Meanwhile, trade agreements (such as the Transatlantic Trade and Investment Partnership), while positive in providing access to new markets for those products that can compete in the global economy such as commodities from China, Brazil, Thailand and South Africa, can have negative consequences on health. Indeed, as poorer producers are exposed to extraordinary competition from more efficient counterparts both locally and internationally, they are forced to restructure or fold which in turn erodes preferences in the the third market again with knock-on effects for health. For instance, intellectual property such as patents frequently conform to rules that favour corporations over patients which sees access to medicines under serious attack.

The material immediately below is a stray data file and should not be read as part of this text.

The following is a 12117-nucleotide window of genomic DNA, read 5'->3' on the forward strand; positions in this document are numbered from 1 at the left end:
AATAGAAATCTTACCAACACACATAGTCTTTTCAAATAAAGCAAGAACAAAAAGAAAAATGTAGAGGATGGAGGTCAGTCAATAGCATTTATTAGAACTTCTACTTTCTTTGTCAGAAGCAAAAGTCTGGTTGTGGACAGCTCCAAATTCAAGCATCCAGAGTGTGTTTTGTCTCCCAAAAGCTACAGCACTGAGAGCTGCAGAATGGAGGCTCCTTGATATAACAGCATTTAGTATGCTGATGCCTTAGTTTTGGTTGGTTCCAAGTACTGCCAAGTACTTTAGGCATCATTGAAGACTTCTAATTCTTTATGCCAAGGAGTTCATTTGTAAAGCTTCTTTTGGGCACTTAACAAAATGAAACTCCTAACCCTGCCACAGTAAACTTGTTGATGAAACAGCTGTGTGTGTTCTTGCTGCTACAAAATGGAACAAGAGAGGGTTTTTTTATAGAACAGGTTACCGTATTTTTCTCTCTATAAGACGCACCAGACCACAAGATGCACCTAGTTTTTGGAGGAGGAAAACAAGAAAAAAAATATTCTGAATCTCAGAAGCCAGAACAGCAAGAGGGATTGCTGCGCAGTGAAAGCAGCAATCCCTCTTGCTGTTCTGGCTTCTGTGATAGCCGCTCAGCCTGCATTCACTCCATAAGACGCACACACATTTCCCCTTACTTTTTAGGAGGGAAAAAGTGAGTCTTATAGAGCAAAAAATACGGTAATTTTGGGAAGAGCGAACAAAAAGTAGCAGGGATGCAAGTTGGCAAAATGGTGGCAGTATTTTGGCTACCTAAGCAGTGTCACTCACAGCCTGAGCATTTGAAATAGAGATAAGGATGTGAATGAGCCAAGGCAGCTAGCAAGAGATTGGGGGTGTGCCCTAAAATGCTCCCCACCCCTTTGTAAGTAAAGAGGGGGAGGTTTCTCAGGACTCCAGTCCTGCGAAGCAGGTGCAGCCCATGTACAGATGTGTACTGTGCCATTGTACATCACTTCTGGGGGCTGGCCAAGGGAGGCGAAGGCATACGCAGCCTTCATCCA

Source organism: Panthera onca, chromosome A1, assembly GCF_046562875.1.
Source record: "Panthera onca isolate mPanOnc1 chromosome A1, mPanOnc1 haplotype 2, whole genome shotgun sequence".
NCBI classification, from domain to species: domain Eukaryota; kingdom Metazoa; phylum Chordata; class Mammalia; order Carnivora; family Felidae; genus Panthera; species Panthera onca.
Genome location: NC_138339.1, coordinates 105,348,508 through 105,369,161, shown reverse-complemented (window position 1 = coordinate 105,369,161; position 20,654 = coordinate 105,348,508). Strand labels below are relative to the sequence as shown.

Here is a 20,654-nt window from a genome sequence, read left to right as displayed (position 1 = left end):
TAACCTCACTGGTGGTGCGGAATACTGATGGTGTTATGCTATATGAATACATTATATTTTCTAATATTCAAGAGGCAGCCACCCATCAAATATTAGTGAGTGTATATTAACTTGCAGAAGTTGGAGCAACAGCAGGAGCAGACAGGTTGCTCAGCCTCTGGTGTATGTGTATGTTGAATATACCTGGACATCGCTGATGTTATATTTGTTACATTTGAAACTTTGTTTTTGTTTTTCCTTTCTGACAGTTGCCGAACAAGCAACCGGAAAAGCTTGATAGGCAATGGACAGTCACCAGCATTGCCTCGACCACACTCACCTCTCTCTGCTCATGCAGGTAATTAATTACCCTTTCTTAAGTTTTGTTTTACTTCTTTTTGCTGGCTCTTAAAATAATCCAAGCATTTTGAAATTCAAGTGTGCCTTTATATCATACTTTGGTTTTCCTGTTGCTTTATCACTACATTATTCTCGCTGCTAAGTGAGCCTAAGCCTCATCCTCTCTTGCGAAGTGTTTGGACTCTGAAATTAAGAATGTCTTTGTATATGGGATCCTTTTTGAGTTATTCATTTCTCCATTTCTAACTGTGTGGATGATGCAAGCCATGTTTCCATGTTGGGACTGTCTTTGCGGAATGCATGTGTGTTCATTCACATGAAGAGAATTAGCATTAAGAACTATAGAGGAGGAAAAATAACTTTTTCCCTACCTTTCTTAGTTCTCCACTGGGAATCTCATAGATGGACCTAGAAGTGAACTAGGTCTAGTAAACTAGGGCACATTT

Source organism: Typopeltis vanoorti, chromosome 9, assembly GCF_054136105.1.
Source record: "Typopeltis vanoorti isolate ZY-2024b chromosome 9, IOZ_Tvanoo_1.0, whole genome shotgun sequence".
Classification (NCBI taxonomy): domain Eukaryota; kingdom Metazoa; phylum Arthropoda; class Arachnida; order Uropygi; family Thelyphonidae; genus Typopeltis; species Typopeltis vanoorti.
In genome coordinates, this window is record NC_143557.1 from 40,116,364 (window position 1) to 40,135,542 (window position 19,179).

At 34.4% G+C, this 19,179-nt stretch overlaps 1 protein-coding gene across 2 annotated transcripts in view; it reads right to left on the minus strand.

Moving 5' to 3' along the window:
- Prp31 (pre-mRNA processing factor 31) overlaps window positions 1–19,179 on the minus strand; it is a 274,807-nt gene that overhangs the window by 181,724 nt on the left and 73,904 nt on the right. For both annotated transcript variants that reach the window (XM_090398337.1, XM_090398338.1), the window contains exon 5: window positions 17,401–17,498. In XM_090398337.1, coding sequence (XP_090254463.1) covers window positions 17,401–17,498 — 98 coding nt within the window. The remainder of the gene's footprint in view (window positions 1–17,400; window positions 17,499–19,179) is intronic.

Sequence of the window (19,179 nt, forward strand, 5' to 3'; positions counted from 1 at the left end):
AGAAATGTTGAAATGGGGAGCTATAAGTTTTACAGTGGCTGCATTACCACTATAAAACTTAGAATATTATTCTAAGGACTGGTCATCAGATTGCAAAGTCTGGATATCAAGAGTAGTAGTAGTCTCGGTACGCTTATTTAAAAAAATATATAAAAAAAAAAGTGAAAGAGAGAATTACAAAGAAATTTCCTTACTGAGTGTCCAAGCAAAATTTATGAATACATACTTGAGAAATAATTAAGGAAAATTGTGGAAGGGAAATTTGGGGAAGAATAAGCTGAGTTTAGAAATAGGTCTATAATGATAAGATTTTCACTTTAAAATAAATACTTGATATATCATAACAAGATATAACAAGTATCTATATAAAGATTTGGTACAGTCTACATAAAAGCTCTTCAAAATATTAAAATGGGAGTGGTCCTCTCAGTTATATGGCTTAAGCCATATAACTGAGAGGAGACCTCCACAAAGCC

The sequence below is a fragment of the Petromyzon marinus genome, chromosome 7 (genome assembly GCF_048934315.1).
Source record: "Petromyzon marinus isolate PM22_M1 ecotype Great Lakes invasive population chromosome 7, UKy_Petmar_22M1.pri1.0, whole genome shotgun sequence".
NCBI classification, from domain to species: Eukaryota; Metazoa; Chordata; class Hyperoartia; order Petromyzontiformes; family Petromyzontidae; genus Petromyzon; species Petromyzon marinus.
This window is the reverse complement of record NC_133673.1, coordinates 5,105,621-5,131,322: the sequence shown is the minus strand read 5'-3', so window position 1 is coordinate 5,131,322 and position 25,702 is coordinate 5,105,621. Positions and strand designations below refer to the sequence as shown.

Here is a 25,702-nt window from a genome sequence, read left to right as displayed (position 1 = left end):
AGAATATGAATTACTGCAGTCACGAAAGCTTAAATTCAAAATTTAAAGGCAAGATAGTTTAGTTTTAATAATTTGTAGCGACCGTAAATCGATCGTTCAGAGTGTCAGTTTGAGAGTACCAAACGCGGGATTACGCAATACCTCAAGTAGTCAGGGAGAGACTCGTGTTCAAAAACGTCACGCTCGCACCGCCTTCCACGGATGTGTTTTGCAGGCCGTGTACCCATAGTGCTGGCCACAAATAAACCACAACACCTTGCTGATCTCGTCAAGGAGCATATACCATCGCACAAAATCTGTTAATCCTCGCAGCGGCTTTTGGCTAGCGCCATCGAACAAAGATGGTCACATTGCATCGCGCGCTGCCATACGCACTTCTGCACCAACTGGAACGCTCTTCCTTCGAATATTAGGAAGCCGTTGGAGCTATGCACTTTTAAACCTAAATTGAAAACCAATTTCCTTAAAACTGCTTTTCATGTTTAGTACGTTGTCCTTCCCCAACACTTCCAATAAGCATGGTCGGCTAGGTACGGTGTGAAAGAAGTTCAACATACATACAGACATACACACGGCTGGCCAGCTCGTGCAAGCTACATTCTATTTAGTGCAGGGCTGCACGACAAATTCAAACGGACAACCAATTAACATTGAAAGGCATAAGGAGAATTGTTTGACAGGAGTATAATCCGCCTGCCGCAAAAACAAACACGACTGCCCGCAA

These challenges to health improvement and the economy of our age can be fundamentally addressed by what Mead calls ‘committed citizens’; able to critique data, assess projected trends and propose solutions. Some potential actions include transitioning from trade talks to a prioritisation of environment-centred policy with the complementary introduction of educational and training policies such as Mexico’s sugary drink tax.

Such measures, while new and therefore subject to future assessment, aim to manage the growing cost of dietary related disease which is one of the biggest changes happening globally with fluctuating prices (healthy items are costing more), changing availability and access, shifting food culture, corporate domination and impacted health services.  Both at the delivery and ideological levels, one must always ask: who is in control of my health and economy? We must vote with our feet and actions, electing to create a sustainable and healthy economy for both the current and future generations.

 

Image Credit: AMISOM Public Information, Flickr.